Between the side effects of hormone use and the crowded conditions in which commercially raised animals must live, farmers have been forced to use increasing amounts of antibiotics to maintain the health of their herds. In fact, Princeton University estimates that about 80 percent of antibiotics produced in the United States are given to farm animals!
Such massive use of these drugs simply speeds the evolution of antibiotic-resistant super bugs in both animals and humans, putting us in a precarious position against dangerous bacteria like E. coli and MRSA.
Organic meat has never been preventatively treated with antibiotics, making it a far safer choice.
Geneticially modified (GM) foods, or GMOs, have become so pervasive that it’s increasingly difficult to find processed food that doesn’t include them. Current estimates are that at least 75 percent of packaged products on grocery store shelves contain them.
Since the United States has been reluctant to adopt clear and obvious food labeling requirements for foods containing GMOs, eating organic is one of the few ways you can be sure you are avoiding these frankenfoods. Organic farming standards expressly prohibit the use of GMOs during production, processing, and handling.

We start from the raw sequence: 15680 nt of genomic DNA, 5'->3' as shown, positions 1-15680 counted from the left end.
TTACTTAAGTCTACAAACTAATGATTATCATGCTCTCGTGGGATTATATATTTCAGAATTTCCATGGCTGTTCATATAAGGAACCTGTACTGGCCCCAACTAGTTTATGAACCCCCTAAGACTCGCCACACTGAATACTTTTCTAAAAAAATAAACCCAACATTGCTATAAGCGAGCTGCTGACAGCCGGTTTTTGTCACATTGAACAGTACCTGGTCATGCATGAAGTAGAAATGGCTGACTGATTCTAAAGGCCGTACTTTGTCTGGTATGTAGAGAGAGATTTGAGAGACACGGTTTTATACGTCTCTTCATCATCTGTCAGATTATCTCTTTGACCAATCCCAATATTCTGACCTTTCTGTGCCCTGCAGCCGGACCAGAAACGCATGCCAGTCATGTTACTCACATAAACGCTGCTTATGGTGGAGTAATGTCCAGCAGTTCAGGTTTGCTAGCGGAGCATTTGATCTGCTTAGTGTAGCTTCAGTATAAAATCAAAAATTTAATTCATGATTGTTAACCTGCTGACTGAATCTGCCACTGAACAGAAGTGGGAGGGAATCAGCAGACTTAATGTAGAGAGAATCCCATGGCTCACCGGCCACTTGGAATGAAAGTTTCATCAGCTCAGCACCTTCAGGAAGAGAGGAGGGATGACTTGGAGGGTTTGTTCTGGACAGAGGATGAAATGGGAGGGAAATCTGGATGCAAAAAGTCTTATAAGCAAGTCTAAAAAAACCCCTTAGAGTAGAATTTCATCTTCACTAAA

Again, if organic isn’t in your cards, know which ingredients are more likely GMO – corn, soy, cottonseed oil, sugar beets, papaya, alfalfa and yellow squash. Look also for Non-GMO Project labels on food. Remember that corn is in most conventional animal feed, so choose organic meat, poultry and dairy products if you’re looking to avoid GMOs.
#5: Sewage Sludge
Have you ever wondered what happens to the waste that’s filtered out of water at treatment plants? If you’re not eating organic, it may be on your dinner table.
“Sewage sludge” (or “biosolids,” as the EPA calls it), can be incinerated or dumped in landfills, but it’s also likely to be recycled as a less expensive agricultural fertilizer, or to be packaged and sold as biosolid compost for landscaping or garden use.
Although reuse may seem like an eco-friendly means of disposal, this waste belongs nowhere near a garden, field, or even your lawn. It’s loaded with heavy metals, drug-resistant bacteria, chemicals—basically anything a household, hospital, or school would put down their toilets or drains. Those toxins then can be absorbed by plants and ingested by the animals or people who consume them.
#6: Humane Treatment of Animals
The 2009 documentary Food, Inc. made a big splash in exposing the dark side of commercial animal farming in the United States—in particular the deplorable conditions in which the animals are raised. (Watch a clip below of a chicken producer.)
Organic production practices require producers to raise and house animals in a way that “accommodates their health and natural behavior.” This includes making sure the animals not only have shelter, but also free access to the outdoors, shade, space for exercise, fresh air, clean drinking water, direct sunlight, and clean dry bedding.